A restraining order is a court order that protects you from further harm from someone who has previously hurt you or may have cause to hurt you. The point is to keep the abuser away from you. This is a civil order, though, which means the abuser does not get a criminal record, DivorceSupport says.
Is it the Best Route to Take?
Before you choose a restraining order, do you qualify for it? If someone has been harassing, stalking or threatening you with violence or has sexually assaulted you, then you qualify for a restraining order. If you aren’t sure if it’s the right legal option for you, consulting with a restraining order lawyer can help.
What Does It Entail?
This court order holds several provisions. These are:
- Cease Abuse: The abuser is ordered to stop threatening or harassing you.
- Stay Away: The abuser must never go near you and is required to keep his/her distance from where you work, live or go to school.
- No Contact: The abuser is not allowed to have any contact with you in any way, shape or form.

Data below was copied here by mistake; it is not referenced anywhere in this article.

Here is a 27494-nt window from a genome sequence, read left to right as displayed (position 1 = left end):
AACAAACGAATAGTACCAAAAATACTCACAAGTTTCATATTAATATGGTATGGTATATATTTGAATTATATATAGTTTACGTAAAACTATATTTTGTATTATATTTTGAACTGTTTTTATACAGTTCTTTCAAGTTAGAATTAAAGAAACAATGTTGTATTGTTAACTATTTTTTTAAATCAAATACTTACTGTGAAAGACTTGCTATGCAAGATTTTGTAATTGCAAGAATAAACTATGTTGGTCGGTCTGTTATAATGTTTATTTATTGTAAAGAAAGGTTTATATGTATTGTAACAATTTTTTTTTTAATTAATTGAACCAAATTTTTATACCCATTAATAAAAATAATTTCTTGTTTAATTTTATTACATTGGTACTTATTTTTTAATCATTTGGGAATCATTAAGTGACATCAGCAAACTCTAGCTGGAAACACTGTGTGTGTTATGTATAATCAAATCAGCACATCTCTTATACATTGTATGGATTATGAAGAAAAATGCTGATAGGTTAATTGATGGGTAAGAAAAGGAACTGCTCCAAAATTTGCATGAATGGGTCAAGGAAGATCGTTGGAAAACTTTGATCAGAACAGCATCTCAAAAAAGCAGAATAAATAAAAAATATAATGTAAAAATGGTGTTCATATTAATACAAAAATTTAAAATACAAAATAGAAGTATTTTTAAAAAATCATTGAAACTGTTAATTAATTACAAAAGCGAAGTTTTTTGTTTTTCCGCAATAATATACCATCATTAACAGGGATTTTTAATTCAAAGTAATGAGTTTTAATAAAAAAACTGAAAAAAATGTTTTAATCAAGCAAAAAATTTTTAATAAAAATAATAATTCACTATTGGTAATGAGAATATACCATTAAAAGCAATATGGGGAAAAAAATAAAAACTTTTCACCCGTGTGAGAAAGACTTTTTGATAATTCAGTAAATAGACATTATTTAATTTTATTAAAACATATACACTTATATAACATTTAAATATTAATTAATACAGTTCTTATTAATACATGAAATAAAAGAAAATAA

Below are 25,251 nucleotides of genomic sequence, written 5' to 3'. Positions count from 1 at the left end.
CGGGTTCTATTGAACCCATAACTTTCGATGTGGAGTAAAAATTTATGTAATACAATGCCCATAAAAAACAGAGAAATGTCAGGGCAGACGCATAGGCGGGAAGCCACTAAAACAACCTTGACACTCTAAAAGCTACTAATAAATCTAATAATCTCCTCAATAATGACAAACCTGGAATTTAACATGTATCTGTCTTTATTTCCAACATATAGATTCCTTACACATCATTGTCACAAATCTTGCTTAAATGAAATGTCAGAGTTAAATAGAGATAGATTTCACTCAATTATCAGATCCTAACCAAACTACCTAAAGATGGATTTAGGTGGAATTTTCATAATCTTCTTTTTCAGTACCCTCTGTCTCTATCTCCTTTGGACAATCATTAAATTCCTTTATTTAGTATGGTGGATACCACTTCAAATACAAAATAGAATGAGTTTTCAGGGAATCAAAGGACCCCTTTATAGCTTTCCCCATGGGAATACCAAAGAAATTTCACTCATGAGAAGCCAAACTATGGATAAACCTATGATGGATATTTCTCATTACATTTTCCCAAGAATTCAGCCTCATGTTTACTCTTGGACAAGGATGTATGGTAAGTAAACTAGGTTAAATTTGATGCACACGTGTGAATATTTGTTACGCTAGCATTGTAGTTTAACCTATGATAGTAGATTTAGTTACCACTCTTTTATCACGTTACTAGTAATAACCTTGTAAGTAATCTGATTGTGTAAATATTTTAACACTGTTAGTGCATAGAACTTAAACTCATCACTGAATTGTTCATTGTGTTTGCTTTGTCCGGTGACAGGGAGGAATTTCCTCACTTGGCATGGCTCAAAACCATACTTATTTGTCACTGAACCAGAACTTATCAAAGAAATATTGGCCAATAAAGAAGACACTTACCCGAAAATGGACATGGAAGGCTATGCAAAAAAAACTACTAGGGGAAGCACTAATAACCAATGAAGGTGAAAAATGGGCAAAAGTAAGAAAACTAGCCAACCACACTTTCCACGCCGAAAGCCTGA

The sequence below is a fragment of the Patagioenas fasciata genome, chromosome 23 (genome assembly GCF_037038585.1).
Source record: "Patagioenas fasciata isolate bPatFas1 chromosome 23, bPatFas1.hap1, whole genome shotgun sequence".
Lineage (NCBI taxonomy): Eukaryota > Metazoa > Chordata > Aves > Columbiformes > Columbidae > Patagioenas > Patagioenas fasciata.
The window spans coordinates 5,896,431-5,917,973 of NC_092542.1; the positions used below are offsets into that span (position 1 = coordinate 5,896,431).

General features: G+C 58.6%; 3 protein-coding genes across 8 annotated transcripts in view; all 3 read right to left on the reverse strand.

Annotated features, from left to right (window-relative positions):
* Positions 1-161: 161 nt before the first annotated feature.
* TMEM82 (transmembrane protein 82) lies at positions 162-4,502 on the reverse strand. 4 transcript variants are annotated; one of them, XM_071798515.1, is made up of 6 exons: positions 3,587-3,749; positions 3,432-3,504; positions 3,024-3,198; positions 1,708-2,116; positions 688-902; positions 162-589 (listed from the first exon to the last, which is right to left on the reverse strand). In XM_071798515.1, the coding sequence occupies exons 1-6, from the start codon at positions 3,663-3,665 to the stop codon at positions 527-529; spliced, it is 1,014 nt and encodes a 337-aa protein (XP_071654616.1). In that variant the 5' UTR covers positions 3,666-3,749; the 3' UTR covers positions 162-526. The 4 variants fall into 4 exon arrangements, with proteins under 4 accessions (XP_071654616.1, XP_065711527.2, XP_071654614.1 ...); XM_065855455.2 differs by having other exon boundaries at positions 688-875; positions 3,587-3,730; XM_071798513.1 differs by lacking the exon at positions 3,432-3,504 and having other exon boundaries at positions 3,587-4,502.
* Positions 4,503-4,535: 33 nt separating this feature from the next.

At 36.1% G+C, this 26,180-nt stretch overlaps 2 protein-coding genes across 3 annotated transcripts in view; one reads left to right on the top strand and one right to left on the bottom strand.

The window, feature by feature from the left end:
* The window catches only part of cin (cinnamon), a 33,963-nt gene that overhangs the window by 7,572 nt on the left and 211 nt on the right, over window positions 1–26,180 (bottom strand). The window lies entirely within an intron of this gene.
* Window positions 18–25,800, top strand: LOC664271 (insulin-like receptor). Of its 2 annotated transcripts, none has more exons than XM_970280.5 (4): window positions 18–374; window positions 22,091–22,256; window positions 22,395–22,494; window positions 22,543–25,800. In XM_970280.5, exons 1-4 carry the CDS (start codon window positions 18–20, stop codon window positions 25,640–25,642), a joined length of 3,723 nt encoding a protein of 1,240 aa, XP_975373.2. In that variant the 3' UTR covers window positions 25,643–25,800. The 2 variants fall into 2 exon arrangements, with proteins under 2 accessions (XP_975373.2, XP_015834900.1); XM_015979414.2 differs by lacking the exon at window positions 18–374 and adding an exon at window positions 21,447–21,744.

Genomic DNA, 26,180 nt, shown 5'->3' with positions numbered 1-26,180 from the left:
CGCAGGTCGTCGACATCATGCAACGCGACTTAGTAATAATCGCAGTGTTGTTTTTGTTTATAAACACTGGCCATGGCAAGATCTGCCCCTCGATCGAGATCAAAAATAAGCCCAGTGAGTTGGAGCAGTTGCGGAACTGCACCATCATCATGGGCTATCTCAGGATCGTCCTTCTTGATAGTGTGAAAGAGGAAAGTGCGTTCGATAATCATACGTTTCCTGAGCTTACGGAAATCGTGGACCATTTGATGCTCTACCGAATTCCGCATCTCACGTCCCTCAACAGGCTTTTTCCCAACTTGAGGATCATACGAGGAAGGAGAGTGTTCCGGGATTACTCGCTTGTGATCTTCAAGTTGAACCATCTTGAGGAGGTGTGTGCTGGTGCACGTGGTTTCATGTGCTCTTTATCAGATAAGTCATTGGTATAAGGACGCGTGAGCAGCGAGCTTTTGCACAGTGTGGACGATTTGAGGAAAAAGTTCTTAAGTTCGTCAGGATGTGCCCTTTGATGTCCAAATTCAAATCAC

- Restitution: The abuser must pay you damages that include any medical expenses or cover the cost of damage to your property.
- Support: The abuser is required to pay you applicable mortgages or child support.
- Exclusive Use: In case of a domestic violence restraining order, wherein you and the abuser married or own property together, only one of you may use the property according to court.
How Long Does It Last?
How long a restraining order last depends on the type or order. An emergency protective order (EPO) lasts for less than a week and is often used in situations involving violent domestic abuse. A temporary restraining order or TRO lasts for a few weeks while a permanent restraining order can hold for a set number of years and can be renewed or even extended.
A restraining order can protect you and your children. Know more by asking a restraining order lawyer for further assistance.